Aug. 21. Volume 2 taken out by "Doork" for "H. Vice-President." This time, instead of personally coming to the Library, the vice-president sent the doorkeeper to collect the second volume of Elements of Criticism. No record of volume 2 being returned.
October 5. "Law of Nations [&] Commons Debates - volume 12 - President." Here the ledger records that President Washington took out The Law of Nations by Emmerich de Vattel. Also, volume 12 of the House of Commons Debates. The ledger does not record whether the president came in person or sent a messenger, nor is there any record of either volume being returned, or the president or vice-president being fined.
Alexander Hamilton borrowed two novels, The Amours of Count Palviano and Eleanora and, as recorded in the ledger, "Edward Mortimer (hist. of) by a lady."
In 1789, Aaron Burr took out Revolutions in Geneva; a volume of Swift; and Decline and Fall of the Roman Empire by Gibbon. In 1790, he turned to Voltaire, reading nine volumes and then to the 44 volumes making up the series, An Unusual History, self-described as a history "from the earliest account of Time, compiled from original authors." His lighter reading included the novels, Mysterious Husband and False Friend.
On Feb. 1, 1790, in a building on Broad Street called the Exchange, the U.S. Supreme Court held its first session. The New York Society Library charging ledger records books borrowed by Chief Justice John Jay. These included:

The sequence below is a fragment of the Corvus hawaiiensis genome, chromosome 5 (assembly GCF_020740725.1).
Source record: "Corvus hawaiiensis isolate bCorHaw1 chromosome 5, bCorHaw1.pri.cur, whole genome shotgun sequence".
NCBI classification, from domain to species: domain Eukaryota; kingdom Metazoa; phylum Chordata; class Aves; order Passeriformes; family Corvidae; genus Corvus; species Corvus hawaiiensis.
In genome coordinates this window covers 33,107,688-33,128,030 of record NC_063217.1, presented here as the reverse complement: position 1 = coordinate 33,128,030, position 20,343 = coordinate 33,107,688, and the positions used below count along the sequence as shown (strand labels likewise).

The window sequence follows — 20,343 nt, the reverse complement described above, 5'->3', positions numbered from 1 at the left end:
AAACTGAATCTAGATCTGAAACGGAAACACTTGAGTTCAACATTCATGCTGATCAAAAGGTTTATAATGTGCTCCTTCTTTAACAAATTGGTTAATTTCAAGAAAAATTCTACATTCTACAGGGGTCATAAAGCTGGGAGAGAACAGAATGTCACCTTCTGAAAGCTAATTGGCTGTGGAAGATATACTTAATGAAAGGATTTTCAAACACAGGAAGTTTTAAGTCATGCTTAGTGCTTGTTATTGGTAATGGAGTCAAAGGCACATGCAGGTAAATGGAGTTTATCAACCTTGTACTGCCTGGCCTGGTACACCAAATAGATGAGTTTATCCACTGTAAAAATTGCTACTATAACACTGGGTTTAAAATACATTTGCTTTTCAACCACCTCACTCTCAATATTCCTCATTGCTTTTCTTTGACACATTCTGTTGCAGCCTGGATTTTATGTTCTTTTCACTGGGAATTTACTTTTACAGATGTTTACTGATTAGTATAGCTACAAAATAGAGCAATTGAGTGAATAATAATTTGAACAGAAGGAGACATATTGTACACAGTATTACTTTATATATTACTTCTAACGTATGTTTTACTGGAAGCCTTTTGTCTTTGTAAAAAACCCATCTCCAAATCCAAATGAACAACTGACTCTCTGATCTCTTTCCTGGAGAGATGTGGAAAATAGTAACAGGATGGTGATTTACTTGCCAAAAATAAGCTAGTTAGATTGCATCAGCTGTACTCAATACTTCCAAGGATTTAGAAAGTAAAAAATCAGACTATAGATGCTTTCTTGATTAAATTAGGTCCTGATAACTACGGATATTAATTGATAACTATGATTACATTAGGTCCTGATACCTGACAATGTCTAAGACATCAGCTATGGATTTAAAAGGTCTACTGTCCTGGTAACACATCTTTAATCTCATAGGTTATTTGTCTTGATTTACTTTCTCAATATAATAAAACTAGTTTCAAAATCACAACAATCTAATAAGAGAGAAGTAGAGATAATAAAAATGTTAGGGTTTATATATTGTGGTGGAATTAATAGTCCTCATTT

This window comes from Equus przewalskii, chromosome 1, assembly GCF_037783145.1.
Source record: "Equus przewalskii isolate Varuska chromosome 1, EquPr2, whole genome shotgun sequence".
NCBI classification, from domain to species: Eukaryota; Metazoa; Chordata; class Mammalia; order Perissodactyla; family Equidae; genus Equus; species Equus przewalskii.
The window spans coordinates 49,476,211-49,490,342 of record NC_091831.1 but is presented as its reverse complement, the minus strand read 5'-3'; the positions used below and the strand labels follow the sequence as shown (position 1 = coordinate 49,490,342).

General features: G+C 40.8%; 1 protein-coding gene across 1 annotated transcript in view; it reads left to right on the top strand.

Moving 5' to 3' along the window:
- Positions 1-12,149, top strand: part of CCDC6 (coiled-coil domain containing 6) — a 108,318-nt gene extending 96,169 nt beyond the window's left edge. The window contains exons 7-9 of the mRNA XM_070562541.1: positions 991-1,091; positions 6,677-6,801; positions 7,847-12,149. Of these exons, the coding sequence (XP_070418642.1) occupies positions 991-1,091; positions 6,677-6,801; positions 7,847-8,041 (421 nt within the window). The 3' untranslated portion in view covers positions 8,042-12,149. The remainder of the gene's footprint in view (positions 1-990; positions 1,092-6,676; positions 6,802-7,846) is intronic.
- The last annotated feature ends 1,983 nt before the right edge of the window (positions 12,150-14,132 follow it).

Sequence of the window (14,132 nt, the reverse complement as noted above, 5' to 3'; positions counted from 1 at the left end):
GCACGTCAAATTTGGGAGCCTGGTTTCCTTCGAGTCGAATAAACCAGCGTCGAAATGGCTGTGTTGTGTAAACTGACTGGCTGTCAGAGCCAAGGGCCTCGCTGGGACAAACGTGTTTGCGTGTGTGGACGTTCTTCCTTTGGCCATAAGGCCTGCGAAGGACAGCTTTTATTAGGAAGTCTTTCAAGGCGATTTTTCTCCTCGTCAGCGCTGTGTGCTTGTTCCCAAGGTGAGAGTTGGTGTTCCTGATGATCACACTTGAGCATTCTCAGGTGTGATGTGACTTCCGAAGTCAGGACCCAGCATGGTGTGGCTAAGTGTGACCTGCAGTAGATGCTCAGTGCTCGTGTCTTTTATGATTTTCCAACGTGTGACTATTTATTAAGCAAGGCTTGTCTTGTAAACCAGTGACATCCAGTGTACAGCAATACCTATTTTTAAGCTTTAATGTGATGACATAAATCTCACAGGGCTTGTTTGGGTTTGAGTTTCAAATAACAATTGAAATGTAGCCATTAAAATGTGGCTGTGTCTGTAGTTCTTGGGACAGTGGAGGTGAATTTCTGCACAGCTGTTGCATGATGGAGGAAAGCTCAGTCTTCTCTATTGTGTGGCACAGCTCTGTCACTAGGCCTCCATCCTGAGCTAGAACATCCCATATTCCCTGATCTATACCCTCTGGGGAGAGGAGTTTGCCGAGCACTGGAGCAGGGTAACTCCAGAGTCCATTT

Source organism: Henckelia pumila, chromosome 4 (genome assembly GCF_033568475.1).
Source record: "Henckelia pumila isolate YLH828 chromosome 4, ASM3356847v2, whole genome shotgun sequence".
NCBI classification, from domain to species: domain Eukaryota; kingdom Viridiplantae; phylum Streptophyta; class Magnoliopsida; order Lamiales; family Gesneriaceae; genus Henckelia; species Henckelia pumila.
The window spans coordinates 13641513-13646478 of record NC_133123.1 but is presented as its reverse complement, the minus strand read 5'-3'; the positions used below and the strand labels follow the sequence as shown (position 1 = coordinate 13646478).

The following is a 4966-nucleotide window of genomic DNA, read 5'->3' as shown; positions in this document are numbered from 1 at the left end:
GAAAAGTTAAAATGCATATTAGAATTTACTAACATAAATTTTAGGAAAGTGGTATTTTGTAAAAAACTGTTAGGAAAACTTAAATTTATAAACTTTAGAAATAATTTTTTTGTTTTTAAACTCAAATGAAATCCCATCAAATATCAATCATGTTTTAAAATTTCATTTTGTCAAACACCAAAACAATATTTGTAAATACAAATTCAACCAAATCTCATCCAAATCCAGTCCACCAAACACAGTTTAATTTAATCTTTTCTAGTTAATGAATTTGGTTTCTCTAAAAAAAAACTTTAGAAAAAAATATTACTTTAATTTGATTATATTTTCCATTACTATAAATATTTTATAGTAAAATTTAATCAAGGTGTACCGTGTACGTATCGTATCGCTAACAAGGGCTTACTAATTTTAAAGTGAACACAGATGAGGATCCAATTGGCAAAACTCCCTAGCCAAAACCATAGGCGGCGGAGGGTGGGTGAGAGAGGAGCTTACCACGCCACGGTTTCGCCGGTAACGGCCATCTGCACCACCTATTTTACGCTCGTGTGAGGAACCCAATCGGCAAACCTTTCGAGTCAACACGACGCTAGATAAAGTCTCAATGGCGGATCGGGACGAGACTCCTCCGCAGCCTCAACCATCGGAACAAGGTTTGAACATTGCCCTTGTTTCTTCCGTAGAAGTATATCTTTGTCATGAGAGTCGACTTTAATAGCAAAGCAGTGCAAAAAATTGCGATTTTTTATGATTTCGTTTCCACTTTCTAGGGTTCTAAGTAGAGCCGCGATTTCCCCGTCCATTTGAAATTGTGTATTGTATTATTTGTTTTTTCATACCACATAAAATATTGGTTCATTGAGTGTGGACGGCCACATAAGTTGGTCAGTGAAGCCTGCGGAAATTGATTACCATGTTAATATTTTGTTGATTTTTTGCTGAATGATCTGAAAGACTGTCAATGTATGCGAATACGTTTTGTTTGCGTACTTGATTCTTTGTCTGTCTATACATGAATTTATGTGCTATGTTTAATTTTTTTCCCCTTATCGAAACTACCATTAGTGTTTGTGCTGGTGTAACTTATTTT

Literature. The works of Jonathan Swift; Don Quixote, Voltaire's, Candidus, or All For the Best, as the volume is noted in the ledger; The Fair Syrian, a novel; Frances Burney's, Cecilia, or Memoirs of an Heiress; Arabian Nights Entertainments, consisting of one thousand and one stories, related by the Sultaness of the Indies and John Aubrey's Miscellanies, a collection of stories on ghosts and dreams.
History. Plutarch's Lives; Lives of the Admirals, and other Eminent British Seamen; The History of the Five Indian Nations of Canada; The History of the Revolution of South Carolina, from a British Province to an Independent State; and An Essay on the Life of the Honorable Major-General Israel Putnam.
Travel. Captain James Cook's A Voyage towards the South Pole, and Round the World; A Tour through Sicily and Malta; Travels into Muscovy, Persia, and Paris of the East-Indies, containing an accurate description of whatever is most remarkable in those countries; A Voyage Round the World in the Years 1766-1769, by the Comte Louis Antoine de Bougainville; A General Description of China, containing the topography of the fifteen provinces which compose this vast empire; Travels in Spain; Travels to Discover the Source of the Nile in 1768-1773; and Travels in North America in the Years 1780-1782, by the Marquis Francois Jean de Chastellux.
Science. Comte de Buffon's Natural History; Chambers', Cyclopaedia, or General Dictionary of Arts and Sciences; and Essays on the Intellectual Powers of Man.
Chief Justice Jay must have had his own collection of law books, for few of the books borrowed by him from the New York Society Library are law-related. What stands out when examining the Library's charging ledger is both the breadth of his interests and his wide reading in literature, history, travel and science. May we, as lawyers, be encouraged by his example to expand, through reading, our own horizons.